• 04 Regular Black H

  • 05 Inset Placed on Black H showing 50% successful situation.

Does Inkscape have another function similar that does what I want?

So the final visual bounding box is not determined by the curve alone, it requires the stroke. This does not support my goal. Another program in the pipeline does not have the stroke feature.

The accepted answer and some of what appears below may be slightly different alternatives. I still need to test. Eventually the accepted answer and my shallow description here converged ... to a large degree. I still need to ponder the answer below.

Some of my conversation with the Accepted Answer.

Inkscape Stroke to Path appears useful. It allows the thickness adjustments by replacing one sub path with two sub paths [1 -> 2 subpaths]... inner and outter. In another part of my pipeline it will be easier to discard the concept of stroke since another program does not have the same feature.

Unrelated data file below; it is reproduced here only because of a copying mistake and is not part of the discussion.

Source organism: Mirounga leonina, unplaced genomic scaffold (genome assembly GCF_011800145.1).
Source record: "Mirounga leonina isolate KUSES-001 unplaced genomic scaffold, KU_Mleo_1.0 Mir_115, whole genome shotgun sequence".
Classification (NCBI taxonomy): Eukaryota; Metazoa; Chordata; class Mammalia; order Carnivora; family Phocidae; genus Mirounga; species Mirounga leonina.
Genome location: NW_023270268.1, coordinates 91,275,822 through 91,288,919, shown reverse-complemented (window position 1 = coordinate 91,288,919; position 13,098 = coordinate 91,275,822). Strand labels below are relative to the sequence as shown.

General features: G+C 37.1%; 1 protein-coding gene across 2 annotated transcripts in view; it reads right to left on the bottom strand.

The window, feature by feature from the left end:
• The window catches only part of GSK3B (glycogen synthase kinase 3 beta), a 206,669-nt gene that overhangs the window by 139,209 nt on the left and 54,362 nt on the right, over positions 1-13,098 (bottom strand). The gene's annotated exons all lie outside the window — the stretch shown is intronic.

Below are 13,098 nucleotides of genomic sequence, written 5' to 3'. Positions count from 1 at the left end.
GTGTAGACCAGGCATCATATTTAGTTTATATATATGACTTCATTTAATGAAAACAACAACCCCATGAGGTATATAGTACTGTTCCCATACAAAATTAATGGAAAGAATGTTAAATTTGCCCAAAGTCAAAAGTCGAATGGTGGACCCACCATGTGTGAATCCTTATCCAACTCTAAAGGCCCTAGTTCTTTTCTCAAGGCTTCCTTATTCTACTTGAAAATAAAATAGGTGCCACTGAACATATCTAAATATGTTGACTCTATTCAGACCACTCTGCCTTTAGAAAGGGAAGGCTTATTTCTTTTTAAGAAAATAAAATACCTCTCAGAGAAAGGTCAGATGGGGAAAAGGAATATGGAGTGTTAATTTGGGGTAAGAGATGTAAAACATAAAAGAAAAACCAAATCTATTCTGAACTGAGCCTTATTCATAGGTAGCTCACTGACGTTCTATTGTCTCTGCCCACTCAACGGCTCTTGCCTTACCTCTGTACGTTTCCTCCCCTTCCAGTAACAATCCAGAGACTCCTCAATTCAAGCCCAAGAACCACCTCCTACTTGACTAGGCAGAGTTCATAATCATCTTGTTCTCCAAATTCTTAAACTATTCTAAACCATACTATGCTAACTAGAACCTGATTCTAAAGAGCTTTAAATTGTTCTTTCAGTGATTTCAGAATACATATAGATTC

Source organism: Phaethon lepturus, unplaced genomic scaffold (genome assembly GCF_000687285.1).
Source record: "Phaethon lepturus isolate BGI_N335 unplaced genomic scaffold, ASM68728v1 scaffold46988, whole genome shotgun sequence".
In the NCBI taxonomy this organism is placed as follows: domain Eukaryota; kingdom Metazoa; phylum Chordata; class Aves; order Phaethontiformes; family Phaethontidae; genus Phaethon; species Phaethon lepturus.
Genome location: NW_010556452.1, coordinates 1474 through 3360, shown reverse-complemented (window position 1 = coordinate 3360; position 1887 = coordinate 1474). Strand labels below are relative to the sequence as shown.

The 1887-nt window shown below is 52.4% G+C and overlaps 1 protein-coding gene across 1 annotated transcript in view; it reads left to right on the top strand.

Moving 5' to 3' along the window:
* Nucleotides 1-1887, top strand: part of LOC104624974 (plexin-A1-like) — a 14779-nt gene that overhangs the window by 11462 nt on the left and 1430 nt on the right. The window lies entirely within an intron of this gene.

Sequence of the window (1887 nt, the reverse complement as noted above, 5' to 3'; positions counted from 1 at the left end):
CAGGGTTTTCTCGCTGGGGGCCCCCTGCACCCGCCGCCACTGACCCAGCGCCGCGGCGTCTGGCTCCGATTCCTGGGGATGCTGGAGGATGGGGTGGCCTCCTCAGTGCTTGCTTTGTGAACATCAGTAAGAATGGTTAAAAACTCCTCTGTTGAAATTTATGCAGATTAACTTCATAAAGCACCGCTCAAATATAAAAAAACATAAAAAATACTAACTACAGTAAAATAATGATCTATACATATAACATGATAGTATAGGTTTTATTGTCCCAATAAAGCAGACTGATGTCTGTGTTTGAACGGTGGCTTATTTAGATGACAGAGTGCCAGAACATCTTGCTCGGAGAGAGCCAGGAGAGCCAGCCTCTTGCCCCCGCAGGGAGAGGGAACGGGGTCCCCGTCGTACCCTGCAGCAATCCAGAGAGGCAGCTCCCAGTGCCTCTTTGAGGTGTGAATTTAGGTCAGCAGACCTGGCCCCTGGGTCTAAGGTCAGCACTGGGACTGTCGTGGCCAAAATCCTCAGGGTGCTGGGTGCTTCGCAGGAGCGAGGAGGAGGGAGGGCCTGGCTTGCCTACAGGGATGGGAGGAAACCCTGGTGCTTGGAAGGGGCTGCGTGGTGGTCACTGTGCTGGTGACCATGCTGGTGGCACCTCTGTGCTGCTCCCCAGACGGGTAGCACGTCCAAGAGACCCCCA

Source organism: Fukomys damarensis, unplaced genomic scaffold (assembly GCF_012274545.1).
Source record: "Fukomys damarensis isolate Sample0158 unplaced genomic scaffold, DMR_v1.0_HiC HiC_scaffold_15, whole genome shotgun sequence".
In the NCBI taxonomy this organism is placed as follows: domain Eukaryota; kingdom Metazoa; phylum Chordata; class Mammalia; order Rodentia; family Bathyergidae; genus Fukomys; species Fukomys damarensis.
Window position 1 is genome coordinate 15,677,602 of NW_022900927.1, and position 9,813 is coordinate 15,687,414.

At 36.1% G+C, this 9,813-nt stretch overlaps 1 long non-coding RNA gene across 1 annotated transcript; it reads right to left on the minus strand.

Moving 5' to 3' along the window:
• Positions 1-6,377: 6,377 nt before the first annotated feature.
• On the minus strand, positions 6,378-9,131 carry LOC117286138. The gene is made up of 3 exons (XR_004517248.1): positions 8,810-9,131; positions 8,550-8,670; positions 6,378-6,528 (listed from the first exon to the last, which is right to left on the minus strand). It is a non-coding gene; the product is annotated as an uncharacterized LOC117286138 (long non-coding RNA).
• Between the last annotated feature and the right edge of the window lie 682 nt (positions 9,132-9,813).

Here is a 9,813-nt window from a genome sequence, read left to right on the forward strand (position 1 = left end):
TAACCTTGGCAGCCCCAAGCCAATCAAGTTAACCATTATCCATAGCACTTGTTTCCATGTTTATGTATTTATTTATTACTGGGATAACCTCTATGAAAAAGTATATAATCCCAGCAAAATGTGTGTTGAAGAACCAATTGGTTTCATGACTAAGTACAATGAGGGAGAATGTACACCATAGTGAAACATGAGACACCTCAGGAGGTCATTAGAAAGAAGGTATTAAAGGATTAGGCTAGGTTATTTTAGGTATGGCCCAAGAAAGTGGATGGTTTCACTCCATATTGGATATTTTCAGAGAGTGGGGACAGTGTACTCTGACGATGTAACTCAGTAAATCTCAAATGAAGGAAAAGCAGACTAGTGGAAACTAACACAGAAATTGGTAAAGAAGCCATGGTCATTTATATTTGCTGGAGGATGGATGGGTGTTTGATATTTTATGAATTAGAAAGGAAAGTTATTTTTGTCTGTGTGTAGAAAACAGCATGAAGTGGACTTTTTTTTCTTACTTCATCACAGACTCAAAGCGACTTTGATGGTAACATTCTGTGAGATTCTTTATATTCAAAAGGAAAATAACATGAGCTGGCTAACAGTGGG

enter image description here

Figure 1-6.

  • 01 Successful Red Smaller letter [H] on Original [H].
  • 02 Regular Black H
  • 03 Black [O] with Red Stroke just for discussion purposes.
  • 04 Isolated thick Red Paths converted from Stroke feature. Used Inkscape features. Object to Path. Stroke to Path. See menu.
  • 05 Kept the curves I need and deleted what I did not need
  • 06 Place smaller red [O] on larger Black [O]. Curve edited to show independence.
  • 07 The menu bar shows the choices
    • Object to Path
    • Stroke to Path

Thanks.

  • 3
    If you have an accepted answer why are you still editing the question? If you want to ask something else please create a separate question. – Luciano Aug 29 '18 at 8:57